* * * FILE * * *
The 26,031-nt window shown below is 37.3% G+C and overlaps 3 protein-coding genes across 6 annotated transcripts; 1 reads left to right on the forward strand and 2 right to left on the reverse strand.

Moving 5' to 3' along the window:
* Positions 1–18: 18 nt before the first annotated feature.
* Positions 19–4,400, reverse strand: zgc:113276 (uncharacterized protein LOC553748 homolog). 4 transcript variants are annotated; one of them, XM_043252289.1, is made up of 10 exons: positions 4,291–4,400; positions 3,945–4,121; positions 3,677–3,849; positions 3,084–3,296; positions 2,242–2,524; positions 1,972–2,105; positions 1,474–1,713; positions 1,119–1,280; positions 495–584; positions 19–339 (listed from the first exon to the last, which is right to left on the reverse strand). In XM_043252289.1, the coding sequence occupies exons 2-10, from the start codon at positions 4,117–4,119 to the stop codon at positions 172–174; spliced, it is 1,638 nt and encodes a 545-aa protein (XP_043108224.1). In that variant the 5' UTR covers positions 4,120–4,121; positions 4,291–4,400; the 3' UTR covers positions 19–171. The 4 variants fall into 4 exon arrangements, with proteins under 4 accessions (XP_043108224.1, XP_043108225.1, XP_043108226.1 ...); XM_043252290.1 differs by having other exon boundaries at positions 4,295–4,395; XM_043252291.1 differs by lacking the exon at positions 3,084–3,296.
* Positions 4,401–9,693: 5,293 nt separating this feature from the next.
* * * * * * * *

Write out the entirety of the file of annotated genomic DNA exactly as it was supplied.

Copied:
The 26,031-nt window shown below is 37.3% G+C and overlaps 3 protein-coding genes across 6 annotated transcripts; 1 reads left to right on the forward strand and 2 right to left on the reverse strand.

Moving 5' to 3' along the window:
* Positions 1–18: 18 nt before the first annotated feature.
* Positions 19–4,400, reverse strand: zgc:113276 (uncharacterized protein LOC553748 homolog). 4 transcript variants are annotated; one of them, XM_043252289.1, is made up of 10 exons: positions 4,291–4,400; positions 3,945–4,121; positions 3,677–3,849; positions 3,084–3,296; positions 2,242–2,524; positions 1,972–2,105; positions 1,474–1,713; positions 1,119–1,280; positions 495–584; positions 19–339 (listed from the first exon to the last, which is right to left on the reverse strand). In XM_043252289.1, the coding sequence occupies exons 2-10, from the start codon at positions 4,117–4,119 to the stop codon at positions 172–174; spliced, it is 1,638 nt and encodes a 545-aa protein (XP_043108224.1). In that variant the 5' UTR covers positions 4,120–4,121; positions 4,291–4,400; the 3' UTR covers positions 19–171. The 4 variants fall into 4 exon arrangements, with proteins under 4 accessions (XP_043108224.1, XP_043108225.1, XP_043108226.1 ...); XM_043252290.1 differs by having other exon boundaries at positions 4,295–4,395; XM_043252291.1 differs by lacking the exon at positions 3,084–3,296.
* Positions 4,401–9,693: 5,293 nt separating this feature from the next.